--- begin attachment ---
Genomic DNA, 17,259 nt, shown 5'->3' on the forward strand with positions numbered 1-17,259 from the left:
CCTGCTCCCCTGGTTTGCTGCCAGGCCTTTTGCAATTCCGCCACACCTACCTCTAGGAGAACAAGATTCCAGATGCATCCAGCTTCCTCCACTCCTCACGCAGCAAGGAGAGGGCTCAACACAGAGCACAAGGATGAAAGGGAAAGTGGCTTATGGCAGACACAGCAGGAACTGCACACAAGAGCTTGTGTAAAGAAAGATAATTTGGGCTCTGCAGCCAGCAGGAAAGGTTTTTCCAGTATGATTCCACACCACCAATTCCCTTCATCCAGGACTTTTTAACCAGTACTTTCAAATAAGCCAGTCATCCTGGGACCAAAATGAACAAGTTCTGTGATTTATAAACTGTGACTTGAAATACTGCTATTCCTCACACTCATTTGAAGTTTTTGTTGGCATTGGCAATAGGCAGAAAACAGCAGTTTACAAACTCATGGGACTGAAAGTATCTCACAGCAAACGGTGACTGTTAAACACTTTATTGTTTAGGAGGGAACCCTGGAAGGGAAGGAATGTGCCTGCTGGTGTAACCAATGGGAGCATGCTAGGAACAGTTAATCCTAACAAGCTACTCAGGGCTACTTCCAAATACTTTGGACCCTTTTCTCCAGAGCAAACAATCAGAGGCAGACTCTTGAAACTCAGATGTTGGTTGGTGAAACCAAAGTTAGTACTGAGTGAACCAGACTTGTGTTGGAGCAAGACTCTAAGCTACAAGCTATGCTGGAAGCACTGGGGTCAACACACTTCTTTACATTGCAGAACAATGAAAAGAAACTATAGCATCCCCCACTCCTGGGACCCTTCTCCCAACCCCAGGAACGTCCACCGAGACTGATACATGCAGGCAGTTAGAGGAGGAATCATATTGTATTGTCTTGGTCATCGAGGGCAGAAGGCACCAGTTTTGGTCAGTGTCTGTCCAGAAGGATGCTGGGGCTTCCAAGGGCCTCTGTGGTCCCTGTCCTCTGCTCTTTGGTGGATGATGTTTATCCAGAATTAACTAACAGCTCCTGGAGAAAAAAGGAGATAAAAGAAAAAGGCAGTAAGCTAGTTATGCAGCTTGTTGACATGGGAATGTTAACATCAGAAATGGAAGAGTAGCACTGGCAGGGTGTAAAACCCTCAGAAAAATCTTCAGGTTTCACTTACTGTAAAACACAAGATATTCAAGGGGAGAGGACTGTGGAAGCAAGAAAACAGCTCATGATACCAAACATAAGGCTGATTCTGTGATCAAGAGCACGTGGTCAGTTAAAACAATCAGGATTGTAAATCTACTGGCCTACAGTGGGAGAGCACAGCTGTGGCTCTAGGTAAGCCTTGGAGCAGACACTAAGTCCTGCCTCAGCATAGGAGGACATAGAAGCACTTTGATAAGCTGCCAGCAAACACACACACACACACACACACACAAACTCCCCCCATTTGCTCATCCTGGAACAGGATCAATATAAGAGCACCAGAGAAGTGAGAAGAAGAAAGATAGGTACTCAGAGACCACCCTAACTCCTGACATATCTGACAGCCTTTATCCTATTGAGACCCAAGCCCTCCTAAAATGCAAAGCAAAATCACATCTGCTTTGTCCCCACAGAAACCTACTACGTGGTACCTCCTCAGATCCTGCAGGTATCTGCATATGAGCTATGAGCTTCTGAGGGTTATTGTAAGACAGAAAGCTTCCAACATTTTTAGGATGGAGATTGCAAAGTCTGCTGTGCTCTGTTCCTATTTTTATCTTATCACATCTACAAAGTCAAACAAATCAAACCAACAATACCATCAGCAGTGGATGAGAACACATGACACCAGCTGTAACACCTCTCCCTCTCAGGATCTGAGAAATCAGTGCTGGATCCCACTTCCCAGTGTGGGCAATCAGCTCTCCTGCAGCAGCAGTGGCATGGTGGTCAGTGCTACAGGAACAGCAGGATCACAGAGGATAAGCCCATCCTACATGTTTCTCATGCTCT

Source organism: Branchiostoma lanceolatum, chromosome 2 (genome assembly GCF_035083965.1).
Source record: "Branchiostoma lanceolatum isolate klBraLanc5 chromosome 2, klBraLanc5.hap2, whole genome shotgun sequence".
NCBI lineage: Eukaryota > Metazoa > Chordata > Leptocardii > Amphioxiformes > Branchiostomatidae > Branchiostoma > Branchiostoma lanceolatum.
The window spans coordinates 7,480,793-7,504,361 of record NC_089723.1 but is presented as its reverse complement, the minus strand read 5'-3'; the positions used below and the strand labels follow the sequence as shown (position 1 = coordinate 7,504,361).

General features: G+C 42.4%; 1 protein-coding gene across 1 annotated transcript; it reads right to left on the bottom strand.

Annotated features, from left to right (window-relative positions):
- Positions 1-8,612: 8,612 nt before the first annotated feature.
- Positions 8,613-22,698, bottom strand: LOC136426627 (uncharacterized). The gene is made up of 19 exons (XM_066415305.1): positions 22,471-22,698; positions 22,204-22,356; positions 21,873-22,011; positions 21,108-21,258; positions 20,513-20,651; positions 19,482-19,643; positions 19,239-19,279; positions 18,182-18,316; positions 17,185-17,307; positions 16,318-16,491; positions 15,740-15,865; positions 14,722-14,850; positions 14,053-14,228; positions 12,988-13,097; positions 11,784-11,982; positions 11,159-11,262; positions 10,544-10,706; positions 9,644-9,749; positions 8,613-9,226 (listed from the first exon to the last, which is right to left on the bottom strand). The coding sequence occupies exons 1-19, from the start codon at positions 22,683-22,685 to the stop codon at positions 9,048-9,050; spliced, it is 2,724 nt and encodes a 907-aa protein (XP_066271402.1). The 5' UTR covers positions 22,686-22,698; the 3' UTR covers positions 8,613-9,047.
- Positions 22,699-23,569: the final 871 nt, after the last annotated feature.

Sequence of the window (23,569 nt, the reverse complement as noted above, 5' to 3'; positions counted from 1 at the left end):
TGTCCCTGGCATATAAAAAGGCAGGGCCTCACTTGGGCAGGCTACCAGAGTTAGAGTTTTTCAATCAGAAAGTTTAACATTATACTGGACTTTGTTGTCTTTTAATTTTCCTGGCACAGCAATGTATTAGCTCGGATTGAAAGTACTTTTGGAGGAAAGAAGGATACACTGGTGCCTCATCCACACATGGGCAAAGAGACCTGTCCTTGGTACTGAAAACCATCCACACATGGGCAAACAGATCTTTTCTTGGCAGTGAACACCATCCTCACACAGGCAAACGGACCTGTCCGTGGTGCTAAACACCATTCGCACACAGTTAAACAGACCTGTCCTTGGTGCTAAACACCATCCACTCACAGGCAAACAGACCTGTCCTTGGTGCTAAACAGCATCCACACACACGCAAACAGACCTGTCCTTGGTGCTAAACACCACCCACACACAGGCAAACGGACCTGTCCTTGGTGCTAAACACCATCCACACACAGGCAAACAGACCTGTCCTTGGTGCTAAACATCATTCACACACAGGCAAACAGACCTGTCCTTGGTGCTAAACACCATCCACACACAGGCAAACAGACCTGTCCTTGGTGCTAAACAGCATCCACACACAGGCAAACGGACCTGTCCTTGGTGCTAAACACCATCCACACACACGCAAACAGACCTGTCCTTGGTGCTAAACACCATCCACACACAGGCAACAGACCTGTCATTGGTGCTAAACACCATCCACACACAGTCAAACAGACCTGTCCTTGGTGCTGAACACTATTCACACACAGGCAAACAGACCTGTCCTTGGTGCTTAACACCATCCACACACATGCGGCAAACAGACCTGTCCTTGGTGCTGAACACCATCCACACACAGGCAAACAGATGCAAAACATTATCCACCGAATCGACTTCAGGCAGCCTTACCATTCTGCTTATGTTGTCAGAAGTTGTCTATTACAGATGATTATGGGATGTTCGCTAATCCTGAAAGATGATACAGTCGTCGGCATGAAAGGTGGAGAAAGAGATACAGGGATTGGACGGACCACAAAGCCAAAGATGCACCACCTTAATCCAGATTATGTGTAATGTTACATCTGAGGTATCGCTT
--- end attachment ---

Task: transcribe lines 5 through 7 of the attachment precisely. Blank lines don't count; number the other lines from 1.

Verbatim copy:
NCBI lineage: Eukaryota > Metazoa > Chordata > Leptocardii > Amphioxiformes > Branchiostomatidae > Branchiostoma > Branchiostoma lanceolatum.
The window spans coordinates 7,480,793-7,504,361 of record NC_089723.1 but is presented as its reverse complement, the minus strand read 5'-3'; the positions used below and the strand labels follow the sequence as shown (position 1 = coordinate 7,504,361).

General features: G+C 42.4%; 1 protein-coding gene across 1 annotated transcript; it reads right to left on the bottom strand.